In September 2006 the States Assembly directed the Policy Council to investigate the desirability of enacting legislation to enable people to enter into legally recognised and binding civil unions in Guernsey. Since then, the world has seen a variety of legal recognitions of a couple's commitment and union ranging from what might be termed as forms of traditional heterosexual marriage, religious marriage, non-religious marriage, same-sex marriage, civil partnerships open only to same sex couples; and civil partnerships open to all couples. The existing Guernsey law originated from a time when the government and the established church were closely aligned and it assumes that most couples want a religious ceremony. The Policy Council did not wish to continue to enforce this religious framework on people and wanted to modernise Guernsey's legislation providing a fair and equitable system for all. It believed that government should only concern itself with matters relating to protection of rights, such as inheritance, taxation, benefits, and next-of-kin issues. With that in mind the Policy Council wished to find a system which respects an individual's views and offers freedom of choice. It was the Policy Council's opinion that the status quo, where only opposite-sex couples in Guernsey can have their relationship recognised by the state, should not be maintained.
A consultation, which closed in July 2015, was undertaken. It sought peoples views on Union Civile, which would be separate to any other commitments that the couple might want to make, for instance within their church or religious organisation, but might be undertaken at the same time as any religious union. It would be what the state would look to when considering kinship, next of kin, inheritance, tax and benefits etc. It would then be a personal matter for each individual couple as to whether they wished to seek to celebrate this union through a religious or other service, depending on their beliefs.
At the time, Deputy Jonathan Le Tocq, Guernsey's Chief Minister said:
"The Island has moved on since the 2006 States resolution to such an extent that it would not be right for the Policy Council to stick rigidly to the States resolution without considering all the alternatives. We recognise that legislation in this area has been rapidly changing and developing along with cultural expectations. Today we see globally a variety of legal recognitions of a couple's commitment. However the Policy Council is seeking to find a less complex and more equitable way forward."
"Matters such as sexuality and religion should not be the concern of government - however we do have to protect human rights. Same-sex couples who want their commitment to each other recognised in law currently have to go off Island. Guernsey needs to modernise its legislation so that all couples, whether same sex or opposite sex, religious or not, can have their relationship legally recognised by the state."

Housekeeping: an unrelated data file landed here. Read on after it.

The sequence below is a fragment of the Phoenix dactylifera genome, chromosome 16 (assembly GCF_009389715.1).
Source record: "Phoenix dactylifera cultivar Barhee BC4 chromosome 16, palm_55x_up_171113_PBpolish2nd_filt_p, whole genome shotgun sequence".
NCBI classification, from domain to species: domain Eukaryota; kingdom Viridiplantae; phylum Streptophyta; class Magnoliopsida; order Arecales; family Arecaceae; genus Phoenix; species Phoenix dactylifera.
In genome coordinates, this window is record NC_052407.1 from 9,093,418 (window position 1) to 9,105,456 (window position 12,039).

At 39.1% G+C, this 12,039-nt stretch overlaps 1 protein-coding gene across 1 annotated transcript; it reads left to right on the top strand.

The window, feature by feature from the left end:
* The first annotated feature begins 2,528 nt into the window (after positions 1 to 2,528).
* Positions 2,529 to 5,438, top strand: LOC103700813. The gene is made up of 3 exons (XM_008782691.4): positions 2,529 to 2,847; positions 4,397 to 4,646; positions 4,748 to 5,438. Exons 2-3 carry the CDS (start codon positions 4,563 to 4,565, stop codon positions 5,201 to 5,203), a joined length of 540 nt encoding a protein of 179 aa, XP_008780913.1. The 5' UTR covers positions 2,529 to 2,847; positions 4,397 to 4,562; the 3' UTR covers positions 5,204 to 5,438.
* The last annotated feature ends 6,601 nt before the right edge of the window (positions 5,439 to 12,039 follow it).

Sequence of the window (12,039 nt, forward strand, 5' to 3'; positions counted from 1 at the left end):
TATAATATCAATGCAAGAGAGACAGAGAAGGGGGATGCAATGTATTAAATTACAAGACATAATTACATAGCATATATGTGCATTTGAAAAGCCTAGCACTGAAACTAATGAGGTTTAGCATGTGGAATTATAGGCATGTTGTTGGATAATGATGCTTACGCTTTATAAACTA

"I believe that the States should enable people who are committed to one another and want to formalise their relationship with each other to do so regardless of religious persuasion or sexuality."
Martin Gavet, Chair of Channel Islands equality charity Liberate said:
"We are delighted with the news that the public consultation exercise is to be launched around the introduction of the preferred option of Union Civile in Guernsey. We are also pleased that the Chief Minister intends to lay a report on the subject before the States in the autumn this year."
"We have come a long way since our first meeting with the Chief Minister in May last year and this is significant progress towards our island becoming a fair and equal society, where everyone is treated equally in both dignity and rights. We urge members of the public to have their say, no matter what their views or opinions are on the subject as part of this consultation exercise, but we would very much hope that the majority of islanders will be supportive".
The Policy Council considered it should indicate its preferred option in the consultation and has explained the reasons behind the suggestion for introducing Union Civile. However, it wanted to hear from as many people as possible, regardless of the extent they agree or disagree with any of the options or principles.
The consultation results informed a Policy Letter that was debated by the States in December 2016. The States agreed to the introduction of same-sex marriage and the legislation was then drafted. The draft legislation was submitted for approval by the States in February 2017 and an update on the implementation of the legislation was provided in February 2017.
Updated: February 2017